That’s where Regular Show really starts to have fun, as his brief moments of rhetorical flair prove fleeting. Walks’ attempted observation on the impossibility of messing up an apple brown betty is interrupted by the arrival of the immortal student council—and glee club!—but both the animation on his facial expressions and Mark Hamill’s voice acting suggest he was flailing to find a good witticism there, even if he had hit on a solid point by nothing that brown betties only have four ingredients. “Skips’ Story” is judicious in acknowledging the fundamental ridiculousness of its story’s setting, but that selectivity only makes the gags funnier. Walks may be a very different man from the immortal he eventually becomes, but his frustration with life’s idiocies proves eternals; there’s a lot of the modern-day Skips present in Walks’ observation that “High school is so complicated!” The truly remarkable thing is that Hamill is still able to act, even while affecting a ridiculous version of what is already a rather goofy voice. Joyous declarations like “Splendid!” and “I have a date!” could sound like self-parody, but Hamill is able to make even these over-the-top line readings feel like a vital part of Walks’ tragic arc.

While Walks and Mona are allowed to navigate their bizarre mash-up of history and high school in a more or less serious manner, Regular Show uses the side characters to more directly acknowledge the premise’s essential silliness. The immortal student council—and glee club!—and Gareth, who we will someday know as the Guardians of Eternal Youth and Gary, provide most of the episode’s funniest lines. Indeed, it’s only tangentially related to anything else that happens in the story, but I love their deeply unconvincing assurance: “Our promises are good as gold. After all, we are the student government!” The episode presents them as ever so slightly manipulative of young Walks—Reginald does tell one of his fellows to hang back and leave Walks to fight Klorgbane alone—but they do so in a way that’s less reflective of omnipotent higher beings and more reflective of a bunch of nerds who have finally found a sympathetic fighter willing to take their side against a bully. The episode has a lot of fun with their interest in the logistical sides of fighting, as with their chart explaining just why Walks should fight Klorgbane or Gareth’s meticulous work finding the one time in Klorgbane’s surprisingly extracurricular-heavy schedule in which he can fit in a fight.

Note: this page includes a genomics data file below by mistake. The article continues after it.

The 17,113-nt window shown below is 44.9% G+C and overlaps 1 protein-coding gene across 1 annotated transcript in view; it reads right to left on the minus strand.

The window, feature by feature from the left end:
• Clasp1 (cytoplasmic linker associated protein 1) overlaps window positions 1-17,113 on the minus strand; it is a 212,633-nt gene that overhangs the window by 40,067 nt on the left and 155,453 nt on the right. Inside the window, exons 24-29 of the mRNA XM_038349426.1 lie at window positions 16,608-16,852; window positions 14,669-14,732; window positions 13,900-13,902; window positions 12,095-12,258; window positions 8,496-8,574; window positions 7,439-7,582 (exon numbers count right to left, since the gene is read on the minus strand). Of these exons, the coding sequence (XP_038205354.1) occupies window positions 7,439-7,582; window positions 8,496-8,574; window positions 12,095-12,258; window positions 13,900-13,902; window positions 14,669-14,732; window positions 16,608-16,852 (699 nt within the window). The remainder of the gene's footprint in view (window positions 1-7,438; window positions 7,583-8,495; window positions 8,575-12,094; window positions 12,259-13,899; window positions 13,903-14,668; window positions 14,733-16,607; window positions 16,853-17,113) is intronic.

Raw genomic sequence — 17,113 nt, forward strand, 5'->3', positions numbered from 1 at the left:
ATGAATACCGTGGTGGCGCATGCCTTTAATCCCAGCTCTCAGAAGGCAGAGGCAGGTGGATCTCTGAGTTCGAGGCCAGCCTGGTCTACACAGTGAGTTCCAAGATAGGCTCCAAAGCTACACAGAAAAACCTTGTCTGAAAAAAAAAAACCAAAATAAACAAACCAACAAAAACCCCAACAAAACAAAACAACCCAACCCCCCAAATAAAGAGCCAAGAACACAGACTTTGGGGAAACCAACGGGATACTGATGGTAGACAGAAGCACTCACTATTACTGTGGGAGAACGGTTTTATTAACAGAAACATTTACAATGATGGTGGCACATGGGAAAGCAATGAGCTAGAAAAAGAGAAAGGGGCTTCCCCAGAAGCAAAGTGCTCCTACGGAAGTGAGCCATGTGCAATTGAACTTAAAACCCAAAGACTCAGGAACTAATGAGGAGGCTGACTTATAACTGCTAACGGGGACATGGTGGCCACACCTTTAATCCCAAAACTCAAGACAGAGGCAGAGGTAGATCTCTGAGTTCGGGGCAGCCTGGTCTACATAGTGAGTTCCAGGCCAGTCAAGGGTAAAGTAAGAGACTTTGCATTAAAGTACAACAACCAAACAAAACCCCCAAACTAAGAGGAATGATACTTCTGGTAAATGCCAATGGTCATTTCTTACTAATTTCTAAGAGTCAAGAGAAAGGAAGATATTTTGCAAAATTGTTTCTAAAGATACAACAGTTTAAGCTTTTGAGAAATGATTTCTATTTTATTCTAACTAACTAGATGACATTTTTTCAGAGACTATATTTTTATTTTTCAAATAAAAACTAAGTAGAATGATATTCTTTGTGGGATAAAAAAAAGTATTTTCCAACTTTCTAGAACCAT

If there’s one slightly disappointing aspect of “Skips’ Story,” it’s to be found in the climactic fight scene. The actual battle with Klorgbane isn’t particularly epic by Regular Show’s standards, but I suppose that’s fair enough, considering this episode is really just a retroactive prelude for the rematch in season three’s “Fists Of Justice.” The trickier element is Mona’s death, and here I suspect Regular Show brushed right up against the edge of what Cartoon Network allows to be shown in its (theoretically) children-geared programming. There’s never much question of Mona’s fate—although I suppose the lack of body might  be leaving a tiny space open for some magical reunion somewhere down the line—but it all happens so fast and we see so little of it that her actual death scene doesn’t quite land. Fortunately, “Skips’ Story” compensates with the subsequent scenes, in which we see a broken, now inexplicably ‘70s-clad Walks accept the burden of immortality, for he has no love left to lose, and the final scene back at the house, in which a teary-eyed Mordecai leads Rigby away so that Skips can have a moment’s quiet reflection. Amid all these ridiculous elements, it all comes back to Skips staring at the photograph of his lost love, pledging to skip for eternity because he knows of no other way to be close to her. For all the inspired silliness on display in this story, the show—led by the great voice work of Mark Hamill and Grey DeLisle—finds its way back to the poignant, melancholy truth.


Stray observations:

  • Walks shows laudable, lamentable honesty when he tells Mona’s dad that he’s new in school because he keeps getting expelled for fighting. I feel like that’s something he didn’t have to tell the father within 15 seconds of meeting him.
  • “Yes, well… we all interpret the theme in our own ways.” Guys, Mona is great. I’ll admit that I’d really like to see her come back someday, and I don’t even think it would undercut the sadness of this story to do so. After all, over 150 years is more than enough loneliness.
  • I’m glad to see Benson—sorry, Headmaster Bennett—on hand in Skips’ flashback. It’s telling that he’s the one established character the show can insert into the flashback without overwhelming the story; I suspect it would have been harder to incorporate an analogue of Mordecai, Rigby, or Muscle Man without having that character hog a bit of the spotlight.
  • “It’s not that nice. We’re splitting the rent five ways.”